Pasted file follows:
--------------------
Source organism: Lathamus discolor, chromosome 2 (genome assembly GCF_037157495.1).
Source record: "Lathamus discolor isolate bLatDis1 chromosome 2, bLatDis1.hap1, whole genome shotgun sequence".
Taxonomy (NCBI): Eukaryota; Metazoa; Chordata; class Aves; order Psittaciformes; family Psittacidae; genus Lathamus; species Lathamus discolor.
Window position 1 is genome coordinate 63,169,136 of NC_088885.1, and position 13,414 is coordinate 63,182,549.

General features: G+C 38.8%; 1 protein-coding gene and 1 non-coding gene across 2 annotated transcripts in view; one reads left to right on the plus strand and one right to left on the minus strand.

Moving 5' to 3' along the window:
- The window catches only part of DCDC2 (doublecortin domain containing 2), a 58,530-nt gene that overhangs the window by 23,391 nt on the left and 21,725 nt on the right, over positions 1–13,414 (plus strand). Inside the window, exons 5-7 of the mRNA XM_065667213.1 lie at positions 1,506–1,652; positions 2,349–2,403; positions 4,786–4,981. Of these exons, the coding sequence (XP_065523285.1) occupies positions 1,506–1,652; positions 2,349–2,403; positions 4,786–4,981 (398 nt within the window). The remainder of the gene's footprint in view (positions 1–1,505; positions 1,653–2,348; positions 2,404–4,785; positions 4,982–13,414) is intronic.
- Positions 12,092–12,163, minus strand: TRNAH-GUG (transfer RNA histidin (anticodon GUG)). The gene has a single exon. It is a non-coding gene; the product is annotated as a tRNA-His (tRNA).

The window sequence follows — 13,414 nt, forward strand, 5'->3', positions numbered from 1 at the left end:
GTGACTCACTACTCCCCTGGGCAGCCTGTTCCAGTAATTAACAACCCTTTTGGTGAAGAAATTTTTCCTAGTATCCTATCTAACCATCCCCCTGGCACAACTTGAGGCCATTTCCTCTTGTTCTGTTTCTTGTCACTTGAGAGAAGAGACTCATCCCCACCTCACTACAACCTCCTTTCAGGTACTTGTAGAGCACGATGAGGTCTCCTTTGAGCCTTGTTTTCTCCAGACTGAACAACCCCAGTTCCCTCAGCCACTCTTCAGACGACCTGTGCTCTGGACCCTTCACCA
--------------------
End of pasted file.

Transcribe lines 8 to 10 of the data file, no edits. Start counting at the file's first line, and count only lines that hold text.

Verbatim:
- Positions 12,092–12,163, minus strand: TRNAH-GUG (transfer RNA histidin (anticodon GUG)). The gene has a single exon. It is a non-coding gene; the product is annotated as a tRNA-His (tRNA).

The window sequence follows — 13,414 nt, forward strand, 5'->3', positions numbered from 1 at the left end:
GTGACTCACTACTCCCCTGGGCAGCCTGTTCCAGTAATTAACAACCCTTTTGGTGAAGAAATTTTTCCTAGTATCCTATCTAACCATCCCCCTGGCACAACTTGAGGCCATTTCCTCTTGTTCTGTTTCTTGTCACTTGAGAGAAGAGACTCATCCCCACCTCACTACAACCTCCTTTCAGGTACTTGTAGAGCACGATGAGGTCTCCTTTGAGCCTTGTTTTCTCCAGACTGAACAACCCCAGTTCCCTCAGCCACTCTTCAGACGACCTGTGCTCTGGACCCTTCACCA